Eat ThisEaster HAMburger at Shake Shack
This weekend only, you can Easter-ize your burger at the Rittenhouse counter service shop. The HAMburger comes with sliced Niman Ranch ham and pickled shallots atop the patty and cheese for $6.50. Pair it with the other holiday special, the Shackbury Easter Egg concrete (vanilla custard with chocolate chunks and caramel; $2.35).
Maui Wowie Hot Dog at Underdogs
The newly introduced special at the franks shop honors both warm weather and the tradition of Easter ham. The hefty dog is wrapped in ham and topped with mango mustard and pineapple salsa. There’s a second special at the shop, which is located at the bottom of the Italian Market next to East Passyunk, and it looks equally good. The Big Easy is an andouille sausage with spicy muffuletta topping (olives, roasted red peppers, capers and carrots).
Do ThisSplit Thy Skull XVII
For the 17th year, barleywine boozers can set up for a full day of high-ABV sipping at Tattooed Mom. From 1-6 PM on Saturday, the South Street dive will have a dozen or more barleywines from around the country available for drinking. As the event flier says, “Leave your keys at home, we’ll call the cab.”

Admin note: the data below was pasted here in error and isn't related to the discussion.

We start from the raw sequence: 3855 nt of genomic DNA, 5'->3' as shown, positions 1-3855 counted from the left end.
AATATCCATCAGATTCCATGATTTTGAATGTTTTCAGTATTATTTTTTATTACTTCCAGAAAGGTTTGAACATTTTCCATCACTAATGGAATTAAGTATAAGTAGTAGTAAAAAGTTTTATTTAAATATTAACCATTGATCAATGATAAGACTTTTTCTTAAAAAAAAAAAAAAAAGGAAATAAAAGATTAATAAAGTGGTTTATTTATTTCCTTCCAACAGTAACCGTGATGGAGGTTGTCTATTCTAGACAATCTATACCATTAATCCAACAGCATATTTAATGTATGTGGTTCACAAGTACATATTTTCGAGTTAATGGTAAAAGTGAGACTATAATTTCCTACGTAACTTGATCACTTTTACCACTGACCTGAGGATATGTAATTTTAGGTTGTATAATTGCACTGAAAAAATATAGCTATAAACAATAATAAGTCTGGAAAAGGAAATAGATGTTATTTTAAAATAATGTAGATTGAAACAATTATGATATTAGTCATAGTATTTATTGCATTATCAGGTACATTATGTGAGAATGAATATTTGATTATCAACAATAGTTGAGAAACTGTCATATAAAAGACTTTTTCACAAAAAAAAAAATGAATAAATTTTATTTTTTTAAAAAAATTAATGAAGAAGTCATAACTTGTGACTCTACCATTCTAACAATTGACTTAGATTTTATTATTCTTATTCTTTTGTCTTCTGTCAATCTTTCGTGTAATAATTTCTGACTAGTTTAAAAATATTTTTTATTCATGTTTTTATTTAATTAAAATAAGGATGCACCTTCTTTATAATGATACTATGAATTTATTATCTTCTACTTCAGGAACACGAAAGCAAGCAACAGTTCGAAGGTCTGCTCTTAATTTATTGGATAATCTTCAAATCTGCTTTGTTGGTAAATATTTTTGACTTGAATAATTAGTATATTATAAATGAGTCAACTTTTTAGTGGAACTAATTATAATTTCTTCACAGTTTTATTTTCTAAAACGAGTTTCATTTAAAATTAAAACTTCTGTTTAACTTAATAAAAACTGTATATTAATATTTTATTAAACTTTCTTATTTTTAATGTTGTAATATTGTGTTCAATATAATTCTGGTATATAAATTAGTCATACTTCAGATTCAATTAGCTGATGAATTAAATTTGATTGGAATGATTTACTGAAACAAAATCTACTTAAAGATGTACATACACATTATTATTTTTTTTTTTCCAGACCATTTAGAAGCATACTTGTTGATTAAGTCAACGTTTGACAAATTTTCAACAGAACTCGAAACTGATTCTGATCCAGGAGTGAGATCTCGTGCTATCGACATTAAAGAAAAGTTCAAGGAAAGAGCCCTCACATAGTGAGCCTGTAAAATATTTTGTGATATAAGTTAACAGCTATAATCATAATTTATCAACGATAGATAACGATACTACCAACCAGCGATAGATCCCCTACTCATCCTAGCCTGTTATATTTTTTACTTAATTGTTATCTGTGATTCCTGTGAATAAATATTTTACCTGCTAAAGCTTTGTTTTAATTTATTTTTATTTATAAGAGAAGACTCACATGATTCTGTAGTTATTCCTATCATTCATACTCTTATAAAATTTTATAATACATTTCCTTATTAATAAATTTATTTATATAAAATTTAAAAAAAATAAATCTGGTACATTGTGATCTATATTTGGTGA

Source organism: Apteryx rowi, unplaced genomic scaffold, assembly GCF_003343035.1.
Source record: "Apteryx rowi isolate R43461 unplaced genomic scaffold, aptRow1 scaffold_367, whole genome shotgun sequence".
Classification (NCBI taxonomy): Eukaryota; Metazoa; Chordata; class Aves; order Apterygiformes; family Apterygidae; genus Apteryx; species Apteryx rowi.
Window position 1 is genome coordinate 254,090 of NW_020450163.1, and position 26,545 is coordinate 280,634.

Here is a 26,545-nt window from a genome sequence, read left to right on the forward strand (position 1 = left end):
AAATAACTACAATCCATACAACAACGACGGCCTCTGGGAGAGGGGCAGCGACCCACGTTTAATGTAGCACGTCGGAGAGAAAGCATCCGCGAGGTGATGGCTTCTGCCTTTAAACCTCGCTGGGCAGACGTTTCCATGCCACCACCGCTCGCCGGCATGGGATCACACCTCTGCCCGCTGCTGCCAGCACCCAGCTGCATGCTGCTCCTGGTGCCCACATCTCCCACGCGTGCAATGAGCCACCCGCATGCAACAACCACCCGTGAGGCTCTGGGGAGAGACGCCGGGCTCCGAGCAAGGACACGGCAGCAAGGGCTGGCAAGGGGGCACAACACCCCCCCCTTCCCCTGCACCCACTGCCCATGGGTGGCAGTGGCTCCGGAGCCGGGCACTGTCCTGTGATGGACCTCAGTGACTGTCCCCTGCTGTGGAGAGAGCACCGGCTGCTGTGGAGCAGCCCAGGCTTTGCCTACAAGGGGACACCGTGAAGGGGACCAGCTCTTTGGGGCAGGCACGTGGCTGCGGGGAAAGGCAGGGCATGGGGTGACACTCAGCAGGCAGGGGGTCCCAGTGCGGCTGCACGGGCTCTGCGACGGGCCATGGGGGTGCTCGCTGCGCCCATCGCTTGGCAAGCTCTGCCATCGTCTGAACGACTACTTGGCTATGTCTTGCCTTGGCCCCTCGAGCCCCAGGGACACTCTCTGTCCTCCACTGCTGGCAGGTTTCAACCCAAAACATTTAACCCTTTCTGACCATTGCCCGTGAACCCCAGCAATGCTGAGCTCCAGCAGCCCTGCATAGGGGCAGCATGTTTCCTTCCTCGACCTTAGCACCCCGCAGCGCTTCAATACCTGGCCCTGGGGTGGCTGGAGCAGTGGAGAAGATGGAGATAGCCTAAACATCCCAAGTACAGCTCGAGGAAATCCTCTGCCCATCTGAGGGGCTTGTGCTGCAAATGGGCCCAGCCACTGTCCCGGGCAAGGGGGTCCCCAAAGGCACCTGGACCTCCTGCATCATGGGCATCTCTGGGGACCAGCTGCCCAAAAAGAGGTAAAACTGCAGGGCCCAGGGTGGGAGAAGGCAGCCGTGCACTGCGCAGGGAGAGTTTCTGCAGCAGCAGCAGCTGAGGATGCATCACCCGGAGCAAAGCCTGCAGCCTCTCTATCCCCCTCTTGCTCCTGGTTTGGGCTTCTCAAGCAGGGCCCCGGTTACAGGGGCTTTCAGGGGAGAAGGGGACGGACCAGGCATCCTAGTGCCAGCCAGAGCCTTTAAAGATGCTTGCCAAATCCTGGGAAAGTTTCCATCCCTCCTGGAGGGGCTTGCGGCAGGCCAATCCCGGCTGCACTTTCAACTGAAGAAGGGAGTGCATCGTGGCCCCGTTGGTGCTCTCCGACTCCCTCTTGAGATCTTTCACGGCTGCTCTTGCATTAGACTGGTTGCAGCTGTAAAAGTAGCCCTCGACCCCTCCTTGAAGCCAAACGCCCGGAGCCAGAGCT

Philly Zombie Crawl
If you haven’t yet had your fill of South Street, head back at the end of your Easter Sunday for the eighth annual installment of this corpse-happy bar crawl. Starting at 6 PM, face painters will be set up at the TLA, ready to zombify all participants. A parade, a drunk stumble and a showing of Night of the Living Dead are some of the activities you’ll get for your $5 wristband.
Read ThisNobody Likes a Copycat (Chef)
At The Atlantic, Jen Doll explores what it means to “steal” a dish from a fellow chef, keying off the recent controversy about bone marrow and uni being a signature combo of Eric Ripert. Is a recipe ever really patentable? The person who made the first PB&J probably wishes it was.
Thought for Food: How Much People in Different Countries Spend on Food
What percentage of household income do people in Egypt or Pakistan spend on food, and how does that compare to what we spend here? The Economist publishes a good chart using USDA data to compare the answers in 22 countries, along with what we all shell out for alcohol and tobacco. The differences are striking.